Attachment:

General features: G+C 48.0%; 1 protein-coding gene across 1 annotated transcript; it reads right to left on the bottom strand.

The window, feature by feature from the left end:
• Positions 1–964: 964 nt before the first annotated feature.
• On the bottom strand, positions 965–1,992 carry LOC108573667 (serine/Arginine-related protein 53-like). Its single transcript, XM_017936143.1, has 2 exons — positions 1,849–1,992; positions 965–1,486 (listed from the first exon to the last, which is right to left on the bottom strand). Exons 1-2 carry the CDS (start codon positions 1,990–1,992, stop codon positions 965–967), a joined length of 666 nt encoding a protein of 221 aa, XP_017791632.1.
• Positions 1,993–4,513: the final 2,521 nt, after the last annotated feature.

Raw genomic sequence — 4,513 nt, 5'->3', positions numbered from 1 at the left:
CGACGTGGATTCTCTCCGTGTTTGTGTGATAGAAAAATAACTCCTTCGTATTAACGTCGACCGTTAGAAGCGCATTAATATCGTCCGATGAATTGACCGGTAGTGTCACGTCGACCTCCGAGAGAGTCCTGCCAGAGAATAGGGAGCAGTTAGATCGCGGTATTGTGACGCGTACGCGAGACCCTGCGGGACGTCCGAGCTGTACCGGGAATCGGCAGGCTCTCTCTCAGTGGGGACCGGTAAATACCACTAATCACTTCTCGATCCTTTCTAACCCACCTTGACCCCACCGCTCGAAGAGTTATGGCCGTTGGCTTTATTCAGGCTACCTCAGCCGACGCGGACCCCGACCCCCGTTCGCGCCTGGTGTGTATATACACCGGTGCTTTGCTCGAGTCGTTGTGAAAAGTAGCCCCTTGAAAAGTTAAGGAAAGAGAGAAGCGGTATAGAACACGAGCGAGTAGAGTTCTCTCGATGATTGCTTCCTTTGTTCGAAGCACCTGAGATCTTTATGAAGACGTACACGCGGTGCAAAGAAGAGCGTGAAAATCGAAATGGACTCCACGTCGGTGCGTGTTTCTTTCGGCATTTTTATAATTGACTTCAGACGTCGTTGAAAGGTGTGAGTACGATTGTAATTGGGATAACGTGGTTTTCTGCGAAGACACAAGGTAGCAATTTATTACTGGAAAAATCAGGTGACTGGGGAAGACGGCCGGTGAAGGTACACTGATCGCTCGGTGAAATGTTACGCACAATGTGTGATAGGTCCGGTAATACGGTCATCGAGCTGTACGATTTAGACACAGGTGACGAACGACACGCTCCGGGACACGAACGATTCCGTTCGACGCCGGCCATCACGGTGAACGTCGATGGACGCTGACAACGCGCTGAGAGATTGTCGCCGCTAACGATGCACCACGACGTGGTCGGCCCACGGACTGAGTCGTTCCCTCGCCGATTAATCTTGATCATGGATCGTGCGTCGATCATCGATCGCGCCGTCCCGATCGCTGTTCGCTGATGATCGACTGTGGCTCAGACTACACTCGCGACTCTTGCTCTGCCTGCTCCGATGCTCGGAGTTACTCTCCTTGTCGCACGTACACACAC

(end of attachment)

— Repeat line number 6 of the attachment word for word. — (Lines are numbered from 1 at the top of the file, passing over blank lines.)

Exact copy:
Raw genomic sequence — 4,513 nt, 5'->3', positions numbered from 1 at the left: